Cutting Back on Food Waste: 4 Recycling Options for Cooking and Baking Projects


If you love spending time in the kitchen, you probably have to deal with food waste during your creative cooking and baking projects. From cutting away scraps to cleaning out old leftovers from your fridge, you might find your kitchen trash can filling up quickly. However, if you want to commit to a new food recycling plan and avoid contributing to food waste in America, there are a few strategies you can use to make use of leftover foods, liquids, and containers.


1.      Create a Compost Pile

Whether you decide to create compost in a corner of your yard or use a compost bin, the process is not a difficult one. You may even be surprised about how much kitchen waste can be included. The compost you create can feed your backyard garden and may make your flowers, fruits, and vegetables more robust.


Your compost pile will typically consist of three layers. The bottom layer includes dead leaves, old garden clippings, and paper from your kitchen, including shredded newspaper, butcher paper, and parchment paper. To create the second layer, toss in fruit and vegetable scraps and rinds. Do not include meat trimmings, however. Top these layers with an inch or so of garden soil and then keep adding more layers until you have enough to turn. The nutrient-rich compost can be used in your garden and reduce food waste considerably.

2.      Reuse Cereal Box Liners

While cardboard cereal boxes are typically accepted as recyclable product, the inner waxy lining may be more of a challenge to reuse. However, they can be employed for a variety of cooking and baking projects and help you cut down on using wax paper. For example, you can wipe down or rinse the lining of cereal boxes and cut them open to set fresh-baked cookies on. Also, you can cut them to size and put them in between homemade hamburger patties to keep them from sticking together.

3.      Make Use of Bread Ends

Whether you make homemade bread or buy it packaged, you may find that your family members often neglect to use the bread ends until they go moldy or stale. Since bread is not suitable for your compost pile, you would have little choice but to toss them away. However, there is a way they might be useful for your cooking projects, and the simplest solution is to turn them into breadcrumbs.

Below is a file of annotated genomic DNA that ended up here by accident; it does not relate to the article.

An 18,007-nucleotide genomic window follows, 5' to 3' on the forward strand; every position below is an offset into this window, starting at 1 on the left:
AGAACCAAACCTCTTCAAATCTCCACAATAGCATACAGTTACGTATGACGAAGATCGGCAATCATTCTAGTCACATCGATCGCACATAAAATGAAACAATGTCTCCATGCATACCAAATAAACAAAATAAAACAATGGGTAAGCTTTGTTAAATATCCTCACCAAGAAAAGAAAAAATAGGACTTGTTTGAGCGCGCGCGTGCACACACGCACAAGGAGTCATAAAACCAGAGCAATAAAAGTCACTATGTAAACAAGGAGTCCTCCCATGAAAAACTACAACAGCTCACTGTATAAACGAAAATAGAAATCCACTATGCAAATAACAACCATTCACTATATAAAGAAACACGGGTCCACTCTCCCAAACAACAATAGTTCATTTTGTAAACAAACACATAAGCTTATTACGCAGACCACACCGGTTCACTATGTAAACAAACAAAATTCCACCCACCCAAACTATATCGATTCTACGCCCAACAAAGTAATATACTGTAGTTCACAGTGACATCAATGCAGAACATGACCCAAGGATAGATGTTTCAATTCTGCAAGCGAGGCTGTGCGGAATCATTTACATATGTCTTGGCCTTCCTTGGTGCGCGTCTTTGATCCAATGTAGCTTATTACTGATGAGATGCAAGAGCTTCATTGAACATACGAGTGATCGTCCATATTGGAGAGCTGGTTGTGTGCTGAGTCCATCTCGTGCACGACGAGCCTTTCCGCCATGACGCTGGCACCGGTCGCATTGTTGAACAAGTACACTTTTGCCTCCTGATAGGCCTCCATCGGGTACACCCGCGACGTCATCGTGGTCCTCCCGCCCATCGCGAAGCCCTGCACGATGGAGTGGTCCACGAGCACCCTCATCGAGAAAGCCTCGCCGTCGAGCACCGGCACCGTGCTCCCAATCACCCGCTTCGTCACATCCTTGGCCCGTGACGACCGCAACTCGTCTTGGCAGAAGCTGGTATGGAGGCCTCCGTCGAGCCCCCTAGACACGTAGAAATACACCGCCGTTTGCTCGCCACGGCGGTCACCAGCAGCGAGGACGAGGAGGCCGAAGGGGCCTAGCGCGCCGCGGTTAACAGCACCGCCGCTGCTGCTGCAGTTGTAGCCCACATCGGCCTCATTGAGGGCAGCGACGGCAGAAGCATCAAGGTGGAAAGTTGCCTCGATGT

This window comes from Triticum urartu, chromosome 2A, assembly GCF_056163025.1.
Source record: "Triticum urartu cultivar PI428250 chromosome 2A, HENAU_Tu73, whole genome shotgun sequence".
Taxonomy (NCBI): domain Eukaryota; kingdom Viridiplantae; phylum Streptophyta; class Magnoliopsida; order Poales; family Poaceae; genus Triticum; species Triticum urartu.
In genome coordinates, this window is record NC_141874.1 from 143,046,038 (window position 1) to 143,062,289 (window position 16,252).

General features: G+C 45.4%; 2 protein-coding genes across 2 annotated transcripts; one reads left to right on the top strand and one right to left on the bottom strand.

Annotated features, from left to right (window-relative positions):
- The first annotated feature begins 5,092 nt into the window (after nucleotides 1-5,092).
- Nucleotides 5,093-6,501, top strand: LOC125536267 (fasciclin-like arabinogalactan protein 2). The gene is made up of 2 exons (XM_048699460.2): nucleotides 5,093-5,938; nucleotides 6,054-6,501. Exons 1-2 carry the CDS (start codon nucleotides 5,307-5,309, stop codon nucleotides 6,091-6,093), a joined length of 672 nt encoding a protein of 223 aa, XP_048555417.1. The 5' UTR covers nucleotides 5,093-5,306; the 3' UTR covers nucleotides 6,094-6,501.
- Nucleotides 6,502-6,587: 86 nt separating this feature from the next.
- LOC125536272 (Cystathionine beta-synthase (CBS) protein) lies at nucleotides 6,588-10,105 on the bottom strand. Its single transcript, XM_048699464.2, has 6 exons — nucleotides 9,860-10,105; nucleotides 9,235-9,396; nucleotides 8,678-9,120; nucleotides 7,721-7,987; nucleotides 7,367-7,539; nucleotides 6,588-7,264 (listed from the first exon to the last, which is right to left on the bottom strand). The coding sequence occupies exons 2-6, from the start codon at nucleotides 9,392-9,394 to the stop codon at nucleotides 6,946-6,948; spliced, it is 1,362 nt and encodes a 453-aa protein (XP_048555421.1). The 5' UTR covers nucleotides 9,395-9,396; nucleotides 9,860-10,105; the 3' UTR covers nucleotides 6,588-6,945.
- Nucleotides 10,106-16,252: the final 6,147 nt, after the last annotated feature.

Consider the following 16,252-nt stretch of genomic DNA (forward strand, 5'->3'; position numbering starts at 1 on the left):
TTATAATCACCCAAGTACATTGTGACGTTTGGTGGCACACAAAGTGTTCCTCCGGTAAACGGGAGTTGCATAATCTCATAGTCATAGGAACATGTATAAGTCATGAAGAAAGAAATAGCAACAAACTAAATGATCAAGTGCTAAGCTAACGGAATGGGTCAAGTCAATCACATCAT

It might be useful to get into the habit of setting bread ends aside ahead of time so you do not forget about them. Collect a small pile and then blend them in an electric mixer with butter, salt, and pepper to make a delicious coating for a variety of meat recipes. This is also an excellent way to avoid the preservatives and additives that might be present in store-bought breadcrumbs and if you or anyone in the family are sensitive to such substances.

4.      Practice Water Conservation While Cooking

Saving water in the kitchen can be a good habit to practice as you cook. This is especially important if you live in an area that is subject to drought, such as California. Avoid letting water run without collecting it for another purpose, and defrost meat and other foods in the microwave instead of holding it under running water.

When you wash dishes or utensils, conserve water by rinsing them all at once in a plastic or stainless-steel rack. The Cadiz Water Project has more information about water conservation in California and how project members are working to create a new and sustainable water supply.

Cutting back on food, liquid, and container waste while cooking and baking can be challenging for any kitchen connoisseur. However, with a bit of know-how and planning, you can save time, money, and help the environment each time you set out to make a new culinary treat.

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